Export Agriculture and the Crisis in Central America / Edition 1

Export Agriculture and the Crisis in Central America / Edition 1

by Robert G. Williams
Pub. Date:
The University of North Carolina Press


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Export Agriculture and the Crisis in Central America / Edition 1

Export Agriculture and the Crisis in Central America

Product Details

ISBN-13: 9780807841549
Publisher: The University of North Carolina Press
Publication date: 05/30/1986
Edition description: 1
Pages: 273
Product dimensions: 5.90(w) x 8.90(h) x 0.70(d)

About the Author

Robert G. Williams, Voehringer Professor of Economics at Guilford College, is author of Export Agriculture and the Crisis in Central America.

Table of Contents

List of Abbreviationsxv
Part 1Cotton
Chapter 1The Cotton Boom and Its Primary Causes13
Demand for Cotton by Central American Manufacturing14
World Demand for Cotton after World War II16
The Insecticide Revolution17
Chemical Fertilizers18
Modern Technology and Cotton Yields19
Government Road-building Programs20
Cotton and Credit24
Government Promotion of Cotton Finance25
Chapter 2The Cotton Boom and Its Primary Beneficiaries28
The Cotton Growers31
The Cotton Landlords35
Cotton Gins37
The Cotton-Export Houses38
The Suppliers of the Cotton Boom40
Banks and the Cotton Boom42
Vegetable-Oil Factories and Textile Mills43
Cotton and the Cotton Elite44
Ecological Consequences of Cotton48
Chapter 3Cotton and the Common Man52
The Cotton Boom and the Opening of Fresh Cropland52
Cornfields to Cotton54
Cotton and Peasant Access to Land55
Cotton and the Creation of a Wage-Labor Force60
The Irreversibility of Cotton66
Cotton to Cattle67
Cotton to Sugar67
Cotton to Basic Grains69
Cotton and the Social Fabric70
Part 2Cattle
Chapter 4The Beef-Export Boom and Its Primary Causes77
Practices before the Export Boom78
The Demand for Beef in the U.S. Market84
The Vital Supply Link: The Modern Packing Plant87
Refrigerator Transport90
Roads and the Beef Trade91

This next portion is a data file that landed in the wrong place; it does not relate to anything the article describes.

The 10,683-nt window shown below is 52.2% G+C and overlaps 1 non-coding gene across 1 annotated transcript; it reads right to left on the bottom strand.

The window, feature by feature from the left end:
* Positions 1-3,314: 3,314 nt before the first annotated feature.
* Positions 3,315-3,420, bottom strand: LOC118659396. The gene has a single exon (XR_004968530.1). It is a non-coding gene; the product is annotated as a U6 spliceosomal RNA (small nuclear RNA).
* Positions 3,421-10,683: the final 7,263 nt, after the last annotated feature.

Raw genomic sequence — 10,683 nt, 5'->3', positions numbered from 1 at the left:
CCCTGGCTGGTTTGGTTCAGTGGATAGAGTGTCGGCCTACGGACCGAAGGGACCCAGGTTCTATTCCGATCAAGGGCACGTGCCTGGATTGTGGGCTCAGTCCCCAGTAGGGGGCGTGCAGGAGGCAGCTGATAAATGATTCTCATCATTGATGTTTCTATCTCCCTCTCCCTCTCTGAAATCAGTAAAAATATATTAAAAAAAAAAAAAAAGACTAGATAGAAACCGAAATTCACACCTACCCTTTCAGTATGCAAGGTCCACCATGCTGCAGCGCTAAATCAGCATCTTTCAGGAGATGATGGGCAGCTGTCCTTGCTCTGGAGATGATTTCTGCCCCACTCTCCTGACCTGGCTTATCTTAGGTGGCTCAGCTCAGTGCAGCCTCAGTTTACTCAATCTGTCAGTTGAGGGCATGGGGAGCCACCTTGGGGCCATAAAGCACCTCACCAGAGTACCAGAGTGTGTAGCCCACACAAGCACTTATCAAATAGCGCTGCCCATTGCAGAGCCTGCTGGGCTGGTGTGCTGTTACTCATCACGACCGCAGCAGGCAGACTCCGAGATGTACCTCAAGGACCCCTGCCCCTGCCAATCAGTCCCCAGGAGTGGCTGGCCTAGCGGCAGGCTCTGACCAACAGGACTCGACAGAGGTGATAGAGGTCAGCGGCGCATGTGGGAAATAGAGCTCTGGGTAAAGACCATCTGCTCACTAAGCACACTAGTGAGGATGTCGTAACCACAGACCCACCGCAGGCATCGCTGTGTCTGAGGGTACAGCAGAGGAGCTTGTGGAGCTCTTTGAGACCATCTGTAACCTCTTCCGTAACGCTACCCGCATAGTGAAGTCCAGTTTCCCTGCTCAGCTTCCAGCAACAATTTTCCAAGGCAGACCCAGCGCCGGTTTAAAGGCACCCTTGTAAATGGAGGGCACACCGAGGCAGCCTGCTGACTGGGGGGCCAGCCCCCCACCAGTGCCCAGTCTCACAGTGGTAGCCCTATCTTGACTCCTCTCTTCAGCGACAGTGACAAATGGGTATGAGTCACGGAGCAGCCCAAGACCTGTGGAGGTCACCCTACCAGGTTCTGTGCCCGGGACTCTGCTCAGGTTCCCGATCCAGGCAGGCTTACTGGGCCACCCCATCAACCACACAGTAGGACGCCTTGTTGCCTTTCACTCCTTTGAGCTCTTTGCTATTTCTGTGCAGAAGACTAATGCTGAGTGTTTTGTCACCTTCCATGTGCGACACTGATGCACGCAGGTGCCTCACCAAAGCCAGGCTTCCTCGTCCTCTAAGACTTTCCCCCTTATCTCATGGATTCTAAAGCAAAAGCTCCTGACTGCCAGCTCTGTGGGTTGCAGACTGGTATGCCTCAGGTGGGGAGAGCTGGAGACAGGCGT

State Promotion of the Beef Business92
Road Finance92
Direct Promotional Finance to the Beef Sector93
The Beef-Export Boom and Technology on the Ranch95
Chapter 5The Beneficiaries of Beef99
The Source of the Beef Bonanza99
The Packing Plants' Share of the Beef Bonanza102
The Impact of the Boom on Slaughter Sheds, Vendors, and Consumers105
Private Investment in Cattle Raising105
The Collapse of the Small Holder108
Profits from the Sale of Modern Inputs109
Vertical Integration in the Beef-Export Business110
Chapter 6Cattle and the Campesino113
Forest to Pasture113
Forest to Corn to Pasture114
Ecological Consequences of Forest-to-Pasture Transformation115
Impact of Forest-to-Pasture Transformation on Peasants117
The Cattle Boom and Rights to Land Use118
The Cattle Boom and Rural Conflict: The Pacific Coastal Plain of Honduras and Costa Rica124
Olancho, Honduras: The Cattle Boom, the Peasant Movement, and Rancher Violence126
The Cattle Boom, Rural Guerrillas, and Counterinsurgency in Nicaragua (1967-1972)129
The First Phase of the Guatemalan Cattle Boom (1960s)134
The Second Phase of the Guatemalan Cattle Boom (1970s)139
The Cattle Boom and the Repression of Cooperatives in Quiche and Huehuetenango (mid-1970s)142
The Cattle Boom, the Massacre at Panzos, and the Guatemalan Civil War147
Part 3The Crisis
Chapter 7Cotton, Cattle, and the Crisis155
Cotton and the Buildup to Crisis155
Cattle and the Buildup to Crisis158
U.S. Policy and the Buildup to Crisis160
World-System Shocks: Impact on Elites161
World-System Shocks: Impact on the Poor163
Chapter 8Governments and the Crisis166
The Unfolding of the Crisis in Nicaragua166
The Unfolding of the Crisis in El Salvador170
The Unfolding of the Crisis in Guatemala174
Reform and Repression in Honduras: Responses to Shocks179
Government Responses to the Crisis in Costa Rica183
Chapter 9Challenge for a New U.S. Policy190
Statistical Appendix197

What People are Saying About This

From the Publisher

The strength of this work lies in its ability to show the variability of social, labor, and land tenure patterns with coffee, not just between but within each of the Central American nations. . . . A highly effective presentation of what we currently know about coffee, society, and politics in Central America.—Lowell Gudmundson, Mount Holyoke College

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